How to Make Moving House Easier on Your Child

This article is one of the valuable resources you can find on Dustin’s Dynasty.

By Jenny Wise, specialhomeeducator.com

Moving house with kids can feel pretty chaotic, but if you have a child with autism, it’s important to consider how it feels from their shoes. Although not all children with autism are alike, it’s extremely common for kids on the spectrum to get a lot of anxiety about change. If even minor changes in routine leave your kid frazzled or out of sorts, then it’s important to make sure you tackle moving house as compassionately as possible.

Fortunately, there’s a lot you can do to make the processes easier on your child. Here are some tips for how to prepare them for the move, get them used to the new space, and stay attuned to their needs as you go:

Prepping Them for the Move

There are several ways to help your kid get ready for the fact that you’re moving. The first is simple: Tell them. Tell them early, and give them time and room to digest the information. The more time they have to think about it and get used to the idea, the more likely they are to be ready for any anxiety that crops up once the day arrives.

Although you may be tempted to bring your child with you on tours, that can be a bit misguided and often impossible. For example, if you’re buying during COVID-19, you should bring as few people as possible to prevent the spread of germs. Even after the pandemic, however, bringing kids — neurotypical or neurodivergent alike — to a house tour can be a bad call. Kids can easily get irrationally attached to a home that you don’t want to buy for practical reasons. Keeping them out of the house hunt is often the wiser move.

Give Them Coping Skills

If you know — or even suspect — that this process is going to be rough on your child, give them the tools to cope. For example, you can help them with breathing exercises, come up with a list of healthy and soothing stims, or use whatever anxiety-reduction tools work well for them. If your child’s anxiety has escalated to a panic attack in the past, you should also remind yourself of some good techniques for helping your child get out of a panicked state.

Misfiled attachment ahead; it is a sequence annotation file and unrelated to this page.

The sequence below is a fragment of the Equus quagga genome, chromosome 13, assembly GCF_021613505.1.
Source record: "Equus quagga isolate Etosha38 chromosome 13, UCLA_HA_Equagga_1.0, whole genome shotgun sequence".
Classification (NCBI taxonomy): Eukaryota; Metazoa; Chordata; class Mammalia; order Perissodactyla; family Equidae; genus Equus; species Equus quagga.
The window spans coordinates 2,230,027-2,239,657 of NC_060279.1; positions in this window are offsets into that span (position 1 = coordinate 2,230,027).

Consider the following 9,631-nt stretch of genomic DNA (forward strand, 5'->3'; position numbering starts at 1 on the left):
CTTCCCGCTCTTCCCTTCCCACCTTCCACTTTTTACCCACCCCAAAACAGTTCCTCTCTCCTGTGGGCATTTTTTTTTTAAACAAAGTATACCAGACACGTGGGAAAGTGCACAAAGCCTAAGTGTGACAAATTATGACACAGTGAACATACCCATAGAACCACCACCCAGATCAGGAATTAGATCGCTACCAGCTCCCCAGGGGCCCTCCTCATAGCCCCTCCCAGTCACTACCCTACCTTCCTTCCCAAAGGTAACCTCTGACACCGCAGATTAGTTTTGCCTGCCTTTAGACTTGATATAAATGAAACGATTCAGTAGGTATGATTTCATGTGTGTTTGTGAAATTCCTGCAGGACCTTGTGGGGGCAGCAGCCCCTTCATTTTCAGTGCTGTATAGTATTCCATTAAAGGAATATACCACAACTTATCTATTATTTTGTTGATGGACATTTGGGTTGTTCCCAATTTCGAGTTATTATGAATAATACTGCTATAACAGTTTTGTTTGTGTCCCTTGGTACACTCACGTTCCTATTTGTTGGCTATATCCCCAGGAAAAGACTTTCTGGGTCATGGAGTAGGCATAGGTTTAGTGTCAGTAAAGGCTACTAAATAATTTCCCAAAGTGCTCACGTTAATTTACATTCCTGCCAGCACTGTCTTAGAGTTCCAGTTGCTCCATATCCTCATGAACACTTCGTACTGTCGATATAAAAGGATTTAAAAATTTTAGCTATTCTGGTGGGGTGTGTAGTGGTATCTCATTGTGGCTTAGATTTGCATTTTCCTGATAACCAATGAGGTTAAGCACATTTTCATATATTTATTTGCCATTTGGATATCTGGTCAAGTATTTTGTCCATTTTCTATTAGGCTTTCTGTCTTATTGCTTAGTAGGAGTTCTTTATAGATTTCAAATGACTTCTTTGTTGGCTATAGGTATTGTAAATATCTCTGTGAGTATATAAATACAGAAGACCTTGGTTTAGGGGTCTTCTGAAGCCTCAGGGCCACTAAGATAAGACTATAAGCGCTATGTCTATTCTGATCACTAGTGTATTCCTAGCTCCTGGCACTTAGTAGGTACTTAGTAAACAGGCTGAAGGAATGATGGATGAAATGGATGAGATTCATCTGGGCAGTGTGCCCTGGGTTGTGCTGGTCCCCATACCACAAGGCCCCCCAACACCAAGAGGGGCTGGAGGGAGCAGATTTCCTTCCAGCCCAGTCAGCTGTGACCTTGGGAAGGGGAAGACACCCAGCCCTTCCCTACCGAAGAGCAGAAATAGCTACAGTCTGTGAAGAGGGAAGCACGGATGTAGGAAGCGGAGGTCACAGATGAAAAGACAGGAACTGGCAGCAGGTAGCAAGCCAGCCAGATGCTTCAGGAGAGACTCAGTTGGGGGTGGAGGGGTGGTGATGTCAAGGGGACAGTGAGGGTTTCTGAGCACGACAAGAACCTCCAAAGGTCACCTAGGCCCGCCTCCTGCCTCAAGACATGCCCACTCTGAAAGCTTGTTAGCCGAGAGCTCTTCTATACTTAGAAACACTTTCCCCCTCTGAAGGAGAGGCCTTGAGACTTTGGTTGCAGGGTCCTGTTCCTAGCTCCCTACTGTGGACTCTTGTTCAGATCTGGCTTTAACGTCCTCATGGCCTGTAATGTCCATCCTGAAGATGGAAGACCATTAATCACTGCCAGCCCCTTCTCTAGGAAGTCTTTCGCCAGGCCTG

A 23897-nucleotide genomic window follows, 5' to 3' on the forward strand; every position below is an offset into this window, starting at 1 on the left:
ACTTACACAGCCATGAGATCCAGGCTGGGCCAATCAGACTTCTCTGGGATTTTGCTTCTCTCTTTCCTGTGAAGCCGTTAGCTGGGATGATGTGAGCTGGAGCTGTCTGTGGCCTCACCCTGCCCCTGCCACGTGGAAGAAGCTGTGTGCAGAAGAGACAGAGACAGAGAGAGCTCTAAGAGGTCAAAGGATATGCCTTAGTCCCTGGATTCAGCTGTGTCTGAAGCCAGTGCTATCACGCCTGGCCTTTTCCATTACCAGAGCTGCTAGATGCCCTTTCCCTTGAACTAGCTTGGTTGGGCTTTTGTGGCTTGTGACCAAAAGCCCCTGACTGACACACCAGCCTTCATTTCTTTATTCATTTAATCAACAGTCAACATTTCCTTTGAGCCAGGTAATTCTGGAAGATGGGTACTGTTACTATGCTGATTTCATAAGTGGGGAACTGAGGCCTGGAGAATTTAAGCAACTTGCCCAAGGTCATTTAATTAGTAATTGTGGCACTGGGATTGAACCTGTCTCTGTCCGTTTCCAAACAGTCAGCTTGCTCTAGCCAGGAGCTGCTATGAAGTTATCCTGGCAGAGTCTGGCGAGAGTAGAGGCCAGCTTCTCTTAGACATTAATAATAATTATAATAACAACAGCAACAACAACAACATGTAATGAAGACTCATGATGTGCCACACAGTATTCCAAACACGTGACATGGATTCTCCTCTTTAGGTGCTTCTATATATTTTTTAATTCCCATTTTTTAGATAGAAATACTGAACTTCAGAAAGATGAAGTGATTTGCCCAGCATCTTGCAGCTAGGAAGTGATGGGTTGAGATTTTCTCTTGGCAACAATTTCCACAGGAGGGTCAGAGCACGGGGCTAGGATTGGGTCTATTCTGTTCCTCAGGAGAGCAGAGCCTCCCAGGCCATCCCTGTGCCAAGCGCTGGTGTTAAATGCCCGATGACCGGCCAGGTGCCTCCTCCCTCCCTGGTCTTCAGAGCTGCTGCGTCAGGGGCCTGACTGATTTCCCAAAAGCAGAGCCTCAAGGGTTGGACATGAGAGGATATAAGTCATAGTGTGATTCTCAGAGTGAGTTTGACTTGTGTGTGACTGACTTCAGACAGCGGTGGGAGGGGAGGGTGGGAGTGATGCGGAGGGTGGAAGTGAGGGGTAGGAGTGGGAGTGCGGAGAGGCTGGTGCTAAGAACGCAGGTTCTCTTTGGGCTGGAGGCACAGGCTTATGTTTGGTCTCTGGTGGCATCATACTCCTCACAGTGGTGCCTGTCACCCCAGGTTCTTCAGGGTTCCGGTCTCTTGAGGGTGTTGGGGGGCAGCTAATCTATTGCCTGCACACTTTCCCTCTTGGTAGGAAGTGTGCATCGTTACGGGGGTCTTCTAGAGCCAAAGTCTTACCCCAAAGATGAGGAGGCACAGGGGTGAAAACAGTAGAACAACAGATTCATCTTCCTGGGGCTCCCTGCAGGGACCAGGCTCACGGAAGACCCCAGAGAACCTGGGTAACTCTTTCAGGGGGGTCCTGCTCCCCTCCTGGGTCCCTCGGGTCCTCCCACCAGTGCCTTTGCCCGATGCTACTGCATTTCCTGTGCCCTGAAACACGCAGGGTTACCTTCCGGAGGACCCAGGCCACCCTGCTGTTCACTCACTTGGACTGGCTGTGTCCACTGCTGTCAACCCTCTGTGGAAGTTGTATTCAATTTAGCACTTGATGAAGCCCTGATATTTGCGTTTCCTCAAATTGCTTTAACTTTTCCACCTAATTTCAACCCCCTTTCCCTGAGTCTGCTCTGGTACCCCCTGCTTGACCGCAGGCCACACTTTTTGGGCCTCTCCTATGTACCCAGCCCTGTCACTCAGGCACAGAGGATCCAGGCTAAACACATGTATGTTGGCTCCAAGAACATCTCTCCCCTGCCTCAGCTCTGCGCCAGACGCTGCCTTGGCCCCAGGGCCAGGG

You can also incorporate aspects of the move into your child’s coping toolset. For example, the most exciting thing about moving for most kids is the chance to decorate a new room. Get your child involved in the process so you can come up with the perfect bedroom for them. This way they have something specific and special to look forward to in the new house.

Plan for Moving Day

There’s no one right answer when it comes to how to keep your child calm on moving day. Ultimately, it all comes down to your child and your situation. If they’re old enough to help out without hurting themselves or accidentally getting in the way, they may be happiest being involved in the moving. If they’re younger, however, it might be wise to get a babysitter or have them hang out with a family friend for the day.

Another great way to make the day nice is to hire movers. The physical act of moving is tough on untrained people, and it’s easy for stress levels to start to rise. Pros can get your items from point A to point B with far less physical (and emotional) labor on your part.

Ultimately, it’s important to accept that moving may cause some anxiety for your child. This is true whether your little one is on the autism spectrum or not, and your job as a parent is the same either way: Be there, hear them, and remind them that they will adjust to the change with time. Eventually, they’ll feel right at home.

For more resources, advice, and insights on Autism and Asperger’s, visit Dustin’s Dynasty.

Cover Photo Credit: Pexels

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